One of the biggest sky shows of the year peaks the evening of August 12, when the Perseid meteor shower will be most active in the night sky. The Perseids, which may deliver as many as 80 meteors per hour, should also be visible on the night of August 13.

The Perseid shower reaches its peak once a year, in mid-August, when Earth's orbit carries the planet through the debris stream left behind by Comet Swift-Tuttle, a 26-kilometer body that sheds ice and dust as it orbits the sun. As Earth approaches the tiny bits of cometary debris, the meteoroids burn up in the atmosphere, generating the bright streaks in the night sky that are often known as shooting stars.

But with each orbit of Earth, the annual meteor shower carves out a portion of Comet Swift-Tuttle's debris stream. So will the Perseids eventually exhaust the reservoir of meteoroids? To find out more about the origin and future of the Perseids, we spoke to Bill Cooke, the Meteoroid Environment Office lead at the NASA Marshall Spaceflight Center in Huntsville, Ala.

[An edited transcript of the interview follows.]

What is the origin of annual meteor showers, such as the Perseids?
Most of the annual meteor showers are caused by debris left behind by comets. The Earth in its orbit will run into these streams from the comets that have deposited debris near us. Basically meteor showers are caused by ice particles left behind by comets, and we run into them.

One wouldn't think of ice particles burning up when they hit the atmosphere, but that is what happens?
Oh, they do. The Perseids, for example, hit the top of the atmosphere at 130,000 miles per hour [210,000 kilometers per hour]. Pretty much anything is going to burn up at that speed.

How big are most of these particles?
Most of the ones you see will be somewhere around a few millimeters across. So not big at all. The very bright ones might be a couple of inches across.

So, the reason that a meteor shower such as this one happens annually is that the debris stream is more or less stationary with respect to the solar system?
Yeah, that's a pretty good way to think of it. The Earth goes around its orbit, and the stuff with the debris that intersects Earth's orbit stays pretty much in the same spot. There's slight movement now and then but it's pretty much in the same place. So that's why the Perseids occur every year, in mid-August.

How recently did the comet that left this debris tail actually pass by?
It was last here in 1993, and it takes about 133 years to go around the sun. It was actually discovered during the Civil War in the early 1860s.

And each time Comet Swift-Tuttle makes a loop, it replenishes this debris stream?
It does. It deposits more debris.

The stuff that we'll encounter tonight is thousands of years old. It's kind of lost its identity. There may be an encounter with some stuff that was deposited in the year 1479.

The deal is, every time the comet comes around the sun its orbit is slightly different. So instead of one stream, there are many streams, and they kind of meld together. So the debris stream left behind in 1479 would be slightly different from the debris stream the comet left behind in 1993. But as time goes along, these debris streams disperse and form the main stream of Perseids that we see.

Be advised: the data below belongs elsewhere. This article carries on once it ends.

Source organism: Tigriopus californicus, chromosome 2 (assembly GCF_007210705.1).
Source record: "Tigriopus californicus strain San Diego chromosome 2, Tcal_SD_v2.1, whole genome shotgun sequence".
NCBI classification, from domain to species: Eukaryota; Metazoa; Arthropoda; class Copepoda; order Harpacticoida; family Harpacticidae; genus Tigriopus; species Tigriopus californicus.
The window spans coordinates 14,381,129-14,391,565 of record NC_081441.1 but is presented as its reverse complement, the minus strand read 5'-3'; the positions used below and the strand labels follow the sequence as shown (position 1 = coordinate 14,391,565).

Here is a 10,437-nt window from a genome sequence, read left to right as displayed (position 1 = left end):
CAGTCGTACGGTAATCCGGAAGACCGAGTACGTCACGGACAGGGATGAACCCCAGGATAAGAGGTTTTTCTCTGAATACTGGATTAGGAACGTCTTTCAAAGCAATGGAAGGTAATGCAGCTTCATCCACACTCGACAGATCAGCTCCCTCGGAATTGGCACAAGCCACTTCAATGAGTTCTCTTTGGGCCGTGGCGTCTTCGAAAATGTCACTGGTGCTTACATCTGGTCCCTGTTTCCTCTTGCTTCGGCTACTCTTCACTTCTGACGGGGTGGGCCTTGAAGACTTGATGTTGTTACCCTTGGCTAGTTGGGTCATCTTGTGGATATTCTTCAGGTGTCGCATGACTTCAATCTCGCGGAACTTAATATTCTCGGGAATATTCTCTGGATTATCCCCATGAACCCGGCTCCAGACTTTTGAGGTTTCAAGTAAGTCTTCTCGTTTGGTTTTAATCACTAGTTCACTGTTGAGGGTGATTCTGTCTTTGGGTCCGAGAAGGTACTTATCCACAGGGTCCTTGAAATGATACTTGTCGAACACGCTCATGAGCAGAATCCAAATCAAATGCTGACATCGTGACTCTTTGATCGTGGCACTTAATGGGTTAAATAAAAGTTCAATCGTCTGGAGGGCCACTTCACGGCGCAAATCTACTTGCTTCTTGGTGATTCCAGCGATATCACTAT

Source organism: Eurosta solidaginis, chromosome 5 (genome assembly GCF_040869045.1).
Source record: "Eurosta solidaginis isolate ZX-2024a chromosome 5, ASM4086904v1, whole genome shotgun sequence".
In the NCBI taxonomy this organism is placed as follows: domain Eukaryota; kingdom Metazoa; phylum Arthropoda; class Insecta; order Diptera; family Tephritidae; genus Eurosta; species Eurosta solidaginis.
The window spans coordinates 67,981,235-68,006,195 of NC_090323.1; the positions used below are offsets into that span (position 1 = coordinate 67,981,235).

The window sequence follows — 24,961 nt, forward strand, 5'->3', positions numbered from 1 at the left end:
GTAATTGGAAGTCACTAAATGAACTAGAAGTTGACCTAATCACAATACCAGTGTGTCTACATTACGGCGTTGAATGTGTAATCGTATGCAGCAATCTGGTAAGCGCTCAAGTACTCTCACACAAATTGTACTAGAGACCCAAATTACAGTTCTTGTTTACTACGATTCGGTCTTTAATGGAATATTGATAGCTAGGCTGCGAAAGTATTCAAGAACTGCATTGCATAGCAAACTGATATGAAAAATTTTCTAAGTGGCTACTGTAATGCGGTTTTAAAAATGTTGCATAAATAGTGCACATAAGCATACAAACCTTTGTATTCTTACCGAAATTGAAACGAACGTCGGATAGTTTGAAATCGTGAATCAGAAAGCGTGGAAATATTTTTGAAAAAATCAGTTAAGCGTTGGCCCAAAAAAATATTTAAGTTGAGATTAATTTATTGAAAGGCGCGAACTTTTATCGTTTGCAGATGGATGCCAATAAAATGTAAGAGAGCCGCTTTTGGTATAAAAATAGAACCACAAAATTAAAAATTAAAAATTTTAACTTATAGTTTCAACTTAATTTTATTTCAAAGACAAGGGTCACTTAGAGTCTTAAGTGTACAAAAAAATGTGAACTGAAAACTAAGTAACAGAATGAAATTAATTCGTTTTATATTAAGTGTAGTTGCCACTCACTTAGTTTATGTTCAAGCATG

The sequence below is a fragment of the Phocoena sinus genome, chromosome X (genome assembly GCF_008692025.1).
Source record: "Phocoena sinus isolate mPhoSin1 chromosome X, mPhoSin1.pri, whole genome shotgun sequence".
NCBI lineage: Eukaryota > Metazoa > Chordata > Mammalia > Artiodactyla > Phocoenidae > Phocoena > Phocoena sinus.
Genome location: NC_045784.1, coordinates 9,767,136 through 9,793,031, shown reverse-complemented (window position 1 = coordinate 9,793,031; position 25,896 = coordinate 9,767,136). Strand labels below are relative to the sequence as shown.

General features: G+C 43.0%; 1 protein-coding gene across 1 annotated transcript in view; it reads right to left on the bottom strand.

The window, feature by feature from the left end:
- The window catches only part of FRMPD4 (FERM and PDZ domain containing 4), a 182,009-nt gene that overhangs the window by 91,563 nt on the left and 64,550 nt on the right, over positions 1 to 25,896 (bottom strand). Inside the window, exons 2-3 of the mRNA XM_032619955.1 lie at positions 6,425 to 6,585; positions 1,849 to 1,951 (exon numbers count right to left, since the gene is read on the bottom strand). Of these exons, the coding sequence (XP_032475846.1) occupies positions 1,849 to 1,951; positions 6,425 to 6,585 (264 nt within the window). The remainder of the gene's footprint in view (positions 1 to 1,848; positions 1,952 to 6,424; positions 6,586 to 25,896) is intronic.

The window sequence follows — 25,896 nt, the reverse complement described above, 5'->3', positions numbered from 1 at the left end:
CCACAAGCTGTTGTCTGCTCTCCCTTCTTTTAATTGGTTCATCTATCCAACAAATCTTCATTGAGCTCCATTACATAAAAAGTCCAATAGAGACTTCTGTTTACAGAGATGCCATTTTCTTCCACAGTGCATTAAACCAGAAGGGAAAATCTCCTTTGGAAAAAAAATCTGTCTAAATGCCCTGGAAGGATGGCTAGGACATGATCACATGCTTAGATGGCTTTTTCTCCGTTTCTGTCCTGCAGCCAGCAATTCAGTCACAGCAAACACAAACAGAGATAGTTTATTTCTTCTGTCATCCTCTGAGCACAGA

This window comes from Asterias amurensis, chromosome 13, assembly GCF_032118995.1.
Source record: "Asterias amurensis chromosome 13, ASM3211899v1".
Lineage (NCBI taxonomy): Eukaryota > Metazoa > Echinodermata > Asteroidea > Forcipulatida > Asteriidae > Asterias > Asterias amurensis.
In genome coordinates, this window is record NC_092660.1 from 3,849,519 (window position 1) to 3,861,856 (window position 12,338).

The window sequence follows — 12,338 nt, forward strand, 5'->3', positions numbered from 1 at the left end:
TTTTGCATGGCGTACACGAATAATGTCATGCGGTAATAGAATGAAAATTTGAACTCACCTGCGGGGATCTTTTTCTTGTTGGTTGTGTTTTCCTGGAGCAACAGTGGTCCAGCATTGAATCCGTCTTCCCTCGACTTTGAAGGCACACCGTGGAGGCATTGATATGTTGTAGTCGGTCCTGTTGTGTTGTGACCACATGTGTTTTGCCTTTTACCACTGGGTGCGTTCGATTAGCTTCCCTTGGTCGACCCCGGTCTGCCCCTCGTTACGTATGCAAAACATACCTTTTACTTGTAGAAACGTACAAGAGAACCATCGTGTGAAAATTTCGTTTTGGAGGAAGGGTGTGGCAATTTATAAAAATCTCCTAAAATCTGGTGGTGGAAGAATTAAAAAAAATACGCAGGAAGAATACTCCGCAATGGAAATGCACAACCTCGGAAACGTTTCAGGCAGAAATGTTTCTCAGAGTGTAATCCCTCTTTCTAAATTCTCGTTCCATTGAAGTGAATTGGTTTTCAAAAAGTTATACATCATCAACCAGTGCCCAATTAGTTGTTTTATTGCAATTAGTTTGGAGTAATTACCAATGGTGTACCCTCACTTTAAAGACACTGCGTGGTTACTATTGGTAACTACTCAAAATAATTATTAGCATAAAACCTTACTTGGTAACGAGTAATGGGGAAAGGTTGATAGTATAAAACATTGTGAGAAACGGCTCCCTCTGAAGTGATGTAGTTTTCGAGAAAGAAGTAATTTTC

Some of the younger streams, like this 1479 stream, may be young enough to retain their identity so that we may see a sudden spike at a given time in the number of meteors.

What is unique about that particular stream from 1479?
Nothing, except we are projecting that the Earth will pass close to it. When you look at our computer models, we are expecting to pass close to that stream this year.

Do we pass through the same stream every year?
Well, we pass through the main stream every year. But the younger streams that we pass through, such as the one from 1479, vary from year to year.

Will the comet and its debris stream ever run out of material to generate the Perseids?
This meteor shower has been recorded as far back as 36 A.D. So the Perseids have been seen for close to 2,000 years, and it's at about the same rate today that it was then.

The Perseids are not like the Geminid shower in mid-December, which suddenly turned on in the 1800s and could go away again in the future [as Jupiter pulls on the debris stream]. The Perseids are here to say, at least for the foreseeable future.

What kind of information goes into the projections of how many meteors per hour viewers should see?
With the annual showers, such as the Perseids, we have two ways of doing it. One is simply past experience. The Perseids are a very active shower, and we know from many years of observations that they have a range of anywhere between 70 to 100 per hour.

On occasion, such as back in 1993 and more recently in 2009, the Perseids will outburst, and the rate will jump to two or three times what is normal. In order to predict that, we use a technique that we call stream modeling, where we model the comet in a computer and we throw particles off of it and literally track those simulated meteoroids for thousands of years to find out when they intersect Earth. By using this technique, we can forecast the timing of meteor showers very accurately, and we can also get an idea of how intense the shower will be.

The models aren't perfect, but they give us a good indication of whether it will be a normal year or an outburst year. This one looks to be a normal year.

On average, how do the Perseids rank against other meteor showers?
It's the second best in terms of number of meteors and brightness of meteors. The best of the year is the Geminids, which has meteors in excess of 120 per hour. But the problem with the Geminids is it's mid-December, and no one wants to get out and freeze their rear off to observe it.